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Open Access Time-space Punctuation: Hong Kong's Border Regime and Limits on Mobility

One of the most powerful metaphors for globalization is David Harvey's "time-space compression." The speeding up of economic and social processes has experientially shrunk the globe. As with all metaphors, it both offers important insights and is potentially misleading. The world is not shrinking in a uniform manner. Compression is uneven for different kinds of actors, objects and ideas, and discontinuous across space. We supplement the imagery of time-space compression with that of time-space punctuation. Punctuation identifies symbols that break up the flow of speech. The space of flows that make up a globalized world is also punctuated by a variety of barriers. Securitization since 9/11 and increased surveillance of emerging infectious diseases also heighten the importance of borders. These issues are explored through a case study of how Hong Kong's border is managed and transformed. A crucial "punctuation" function of this border continues despite the resumption of Chinese sovereignty. Increasingly, the border has become a complicated system of punctuation in a region that has become intensely integrated. Hong Kong residents can move more freely across the border than can residents of the rest of China, but movement into Hong Kong is differentiated in relation to family status, economic desirability, capacity to spend as a tourist, and the possession of valued human capital. These barriers to mobility have important impacts on restructuring both Hong Kong and the neighbouring region of China.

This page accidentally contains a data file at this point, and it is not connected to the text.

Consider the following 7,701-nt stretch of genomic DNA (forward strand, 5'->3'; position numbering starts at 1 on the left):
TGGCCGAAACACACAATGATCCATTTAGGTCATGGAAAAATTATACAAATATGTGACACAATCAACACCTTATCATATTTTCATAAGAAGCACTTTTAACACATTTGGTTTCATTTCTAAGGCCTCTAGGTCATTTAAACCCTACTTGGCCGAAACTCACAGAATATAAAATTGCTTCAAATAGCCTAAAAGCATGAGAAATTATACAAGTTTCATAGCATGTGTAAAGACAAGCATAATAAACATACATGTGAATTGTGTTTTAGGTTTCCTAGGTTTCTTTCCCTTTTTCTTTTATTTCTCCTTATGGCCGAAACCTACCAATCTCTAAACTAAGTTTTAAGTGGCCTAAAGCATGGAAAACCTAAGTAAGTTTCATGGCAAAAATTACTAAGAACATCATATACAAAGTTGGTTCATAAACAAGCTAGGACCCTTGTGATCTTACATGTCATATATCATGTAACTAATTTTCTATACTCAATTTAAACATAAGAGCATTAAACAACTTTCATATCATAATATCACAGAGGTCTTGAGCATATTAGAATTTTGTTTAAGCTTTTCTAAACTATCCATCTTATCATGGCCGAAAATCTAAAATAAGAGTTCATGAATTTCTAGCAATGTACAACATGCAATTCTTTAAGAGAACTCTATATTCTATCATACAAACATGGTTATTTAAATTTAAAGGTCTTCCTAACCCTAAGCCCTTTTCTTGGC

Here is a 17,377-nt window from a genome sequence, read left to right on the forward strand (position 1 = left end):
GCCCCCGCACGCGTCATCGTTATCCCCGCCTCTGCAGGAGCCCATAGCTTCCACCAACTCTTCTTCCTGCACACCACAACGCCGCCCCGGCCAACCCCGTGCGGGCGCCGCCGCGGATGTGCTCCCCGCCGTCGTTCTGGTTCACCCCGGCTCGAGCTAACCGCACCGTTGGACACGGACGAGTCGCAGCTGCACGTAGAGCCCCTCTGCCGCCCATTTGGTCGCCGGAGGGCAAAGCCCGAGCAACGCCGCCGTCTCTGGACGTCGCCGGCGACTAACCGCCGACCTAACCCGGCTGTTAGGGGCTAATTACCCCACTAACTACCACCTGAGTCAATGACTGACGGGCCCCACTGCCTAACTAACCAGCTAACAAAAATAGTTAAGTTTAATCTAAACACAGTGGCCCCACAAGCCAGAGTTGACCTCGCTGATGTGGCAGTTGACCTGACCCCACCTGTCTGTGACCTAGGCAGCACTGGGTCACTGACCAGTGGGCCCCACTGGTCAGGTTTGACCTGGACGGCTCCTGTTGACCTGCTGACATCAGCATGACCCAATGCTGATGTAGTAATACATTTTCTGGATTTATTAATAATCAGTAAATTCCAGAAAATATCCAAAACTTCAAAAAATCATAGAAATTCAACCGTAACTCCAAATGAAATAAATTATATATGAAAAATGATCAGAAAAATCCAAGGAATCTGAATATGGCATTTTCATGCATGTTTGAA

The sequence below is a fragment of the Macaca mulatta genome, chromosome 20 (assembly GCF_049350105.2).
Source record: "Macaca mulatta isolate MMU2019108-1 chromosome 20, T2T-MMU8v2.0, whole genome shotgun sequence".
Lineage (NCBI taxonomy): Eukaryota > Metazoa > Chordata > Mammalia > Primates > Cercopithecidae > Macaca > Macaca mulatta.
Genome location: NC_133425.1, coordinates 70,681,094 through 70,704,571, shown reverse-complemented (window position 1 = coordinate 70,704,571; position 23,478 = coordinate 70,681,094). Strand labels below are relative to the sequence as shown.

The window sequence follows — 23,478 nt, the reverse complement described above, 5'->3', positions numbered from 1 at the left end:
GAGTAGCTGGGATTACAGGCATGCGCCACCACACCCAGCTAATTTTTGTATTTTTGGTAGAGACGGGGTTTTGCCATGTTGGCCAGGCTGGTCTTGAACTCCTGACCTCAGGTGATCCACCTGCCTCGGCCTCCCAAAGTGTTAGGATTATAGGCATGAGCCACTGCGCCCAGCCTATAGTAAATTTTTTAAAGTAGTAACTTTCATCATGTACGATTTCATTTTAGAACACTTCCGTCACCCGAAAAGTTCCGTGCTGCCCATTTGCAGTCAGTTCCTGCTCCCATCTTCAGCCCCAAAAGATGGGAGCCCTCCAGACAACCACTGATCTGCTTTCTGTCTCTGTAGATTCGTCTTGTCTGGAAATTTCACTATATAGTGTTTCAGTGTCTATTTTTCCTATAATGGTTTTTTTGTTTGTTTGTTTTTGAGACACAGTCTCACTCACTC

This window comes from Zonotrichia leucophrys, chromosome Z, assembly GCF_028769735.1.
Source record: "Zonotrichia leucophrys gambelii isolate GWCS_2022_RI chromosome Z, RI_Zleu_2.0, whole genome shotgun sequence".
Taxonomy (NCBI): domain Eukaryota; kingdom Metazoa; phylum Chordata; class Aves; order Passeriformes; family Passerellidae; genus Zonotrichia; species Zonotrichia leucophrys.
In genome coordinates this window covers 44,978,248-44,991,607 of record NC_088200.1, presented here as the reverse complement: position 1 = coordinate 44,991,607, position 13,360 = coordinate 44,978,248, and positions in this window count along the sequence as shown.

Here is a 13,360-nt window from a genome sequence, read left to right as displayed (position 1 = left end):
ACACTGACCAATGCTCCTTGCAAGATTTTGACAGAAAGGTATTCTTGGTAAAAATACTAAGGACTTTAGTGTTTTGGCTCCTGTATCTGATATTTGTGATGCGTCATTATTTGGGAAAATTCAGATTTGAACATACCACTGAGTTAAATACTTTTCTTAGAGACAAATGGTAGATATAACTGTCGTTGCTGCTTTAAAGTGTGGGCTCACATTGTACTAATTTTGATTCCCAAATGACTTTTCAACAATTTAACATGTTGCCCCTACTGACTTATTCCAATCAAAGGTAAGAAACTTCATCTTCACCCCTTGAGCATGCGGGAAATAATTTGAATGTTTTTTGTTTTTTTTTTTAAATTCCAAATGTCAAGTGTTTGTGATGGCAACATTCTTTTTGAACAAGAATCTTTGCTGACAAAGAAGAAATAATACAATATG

Document Type: Research Article

Publication date: June 1, 2008

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